They overcame the discomfort of packing themselves into a single room on a muggy day to come together in a show of respect for the departed.
Black and white, young and old — all were welcomed Sunday through the doors of the St. Paul African Methodist Episcopal Church in Bellefonte for a memoral service honoring the nine slain Wednesday at the Emanuel AME Church in Charleston, S.C.
“Even though we have come together for what is truly a solemn occasion, we have come together in this space because we have faith,” the Rev. AnneMarie Mingo, of the 11th District AME of Florida, said. “And we believe that even those who have passed, they have not left. ... We will see them again.”
The nine, six women and three men, had gathered for a Bible study Wednesday night at the church after a quarterly AME conference, Mingo said. What had started as a group of 30 to 40 dwindled as the day went on, and only a few had remained into the evening.
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The service Sunday opened with a brief history of the Bellefonte church itself, which started in 1853. At that time, believers met at different houses until an actual church was constructed in 1859 on what became St. Paul Street.
That church was destroyed in a fire in 1909, Mingo said, and a new church was built in 1910 — the same one that stands today. Historical records affirm the church was a station on the underground railroad, and efforts are in progress to acquire a historical marker for the church.
The AME church was initially started in 1787 in Philadelphia, she said. The Emanuel church in Charleston is one of the oldest AME churches in the South, and is still the oldest black church south of Baltimore.
Mingo listed the victims one by one, lighting a tea candle for each fallen name.
She talked about the Rev. Clementa Pinckney, 41, who was a personal friend and had been pastoring since the age of 18. She described him as a “really good, strong, Christian man” and the father of two young girls.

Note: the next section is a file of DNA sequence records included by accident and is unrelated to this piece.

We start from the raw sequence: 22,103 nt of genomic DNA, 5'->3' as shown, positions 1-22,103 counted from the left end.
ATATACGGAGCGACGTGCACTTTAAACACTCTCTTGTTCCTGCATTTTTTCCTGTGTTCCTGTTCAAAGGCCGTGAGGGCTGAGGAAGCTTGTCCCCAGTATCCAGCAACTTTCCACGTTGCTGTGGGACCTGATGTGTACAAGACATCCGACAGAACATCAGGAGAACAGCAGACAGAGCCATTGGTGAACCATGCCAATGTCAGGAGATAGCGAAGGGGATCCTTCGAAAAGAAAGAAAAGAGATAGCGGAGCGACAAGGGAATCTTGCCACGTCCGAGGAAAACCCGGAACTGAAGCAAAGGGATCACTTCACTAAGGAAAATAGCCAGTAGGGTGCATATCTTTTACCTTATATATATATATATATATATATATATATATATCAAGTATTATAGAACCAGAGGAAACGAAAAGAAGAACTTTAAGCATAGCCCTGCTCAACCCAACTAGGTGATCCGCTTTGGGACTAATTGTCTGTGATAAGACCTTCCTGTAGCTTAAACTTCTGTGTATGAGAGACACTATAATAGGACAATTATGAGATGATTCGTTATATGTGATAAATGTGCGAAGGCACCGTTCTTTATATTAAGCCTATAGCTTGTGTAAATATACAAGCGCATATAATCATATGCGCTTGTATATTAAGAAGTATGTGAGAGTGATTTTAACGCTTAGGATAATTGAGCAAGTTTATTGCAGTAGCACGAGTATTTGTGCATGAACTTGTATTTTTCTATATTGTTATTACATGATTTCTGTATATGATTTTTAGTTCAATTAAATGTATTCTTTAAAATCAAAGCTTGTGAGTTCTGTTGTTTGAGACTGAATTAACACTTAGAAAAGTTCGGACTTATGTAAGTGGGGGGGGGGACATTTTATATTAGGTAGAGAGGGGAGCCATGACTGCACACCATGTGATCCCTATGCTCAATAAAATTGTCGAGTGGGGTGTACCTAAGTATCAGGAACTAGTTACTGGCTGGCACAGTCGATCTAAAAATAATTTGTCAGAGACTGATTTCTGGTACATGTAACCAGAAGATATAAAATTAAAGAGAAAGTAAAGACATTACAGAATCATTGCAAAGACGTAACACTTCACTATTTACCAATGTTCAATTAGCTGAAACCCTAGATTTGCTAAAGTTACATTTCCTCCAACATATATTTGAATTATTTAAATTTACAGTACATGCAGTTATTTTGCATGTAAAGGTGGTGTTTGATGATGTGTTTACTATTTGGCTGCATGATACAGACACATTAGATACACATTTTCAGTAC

She named the Rev. Sharonda Coleman-Singleton, 45, a mother of three and minister at the church who served as a speech therapist and track and field coach at Goose Creek High School.
She named Cynthia Hurd, a 54-year-old librarian for the Charleston County public library. After serving the system for 31 years, one of the libraries will be named after her.
Susie Jackson was the oldest of the nine, she said. At age 87, she was an active and faithful member of the church for almost all her life.
Ethel Lee Vance, 70, had also been a longtime member of the church and a loving mother and grandmother. As a custodian, she shared her skills with the church by serving as a sexton.
She named the Rev. Depayne Middleton Doctor, 49, a staff minister who sang in the choir and worked as an admissions coordinator at Southern Wesleyan University.
The youngest of the nine, Tywanza Sanders, 26, died because he was trying to save another family member, she said. A recent graduate of Allen University, he was a loved barber in the area.
The Rev. Daniel Simmons Sr., 74, was known in the denomination as “Super Simmons,” she said. Though retired, he continued to serve and was always trying to help others through his wonderful personality.
Finally, Myra Thompson, 59, was the wife of the Rev. Anthony Thompson, vicar of the Holy Trinity Reform Episcopal Church in Charleston, she said.
“It’s interesting that the young man decided that he ‘had to do that’ because he wanted to start a race war,” Mingo said of the suspected gunman. “He wanted to create diversion. But our presence here today is clear evidence that he failed.”
State College Mayor Elizabeth Goreham was in attendance, and said the memorial showed the strong faith the community has.
“It was deeply moving,” she said. “I took away personally to be more active and speaking out in ways that will bring us all together.”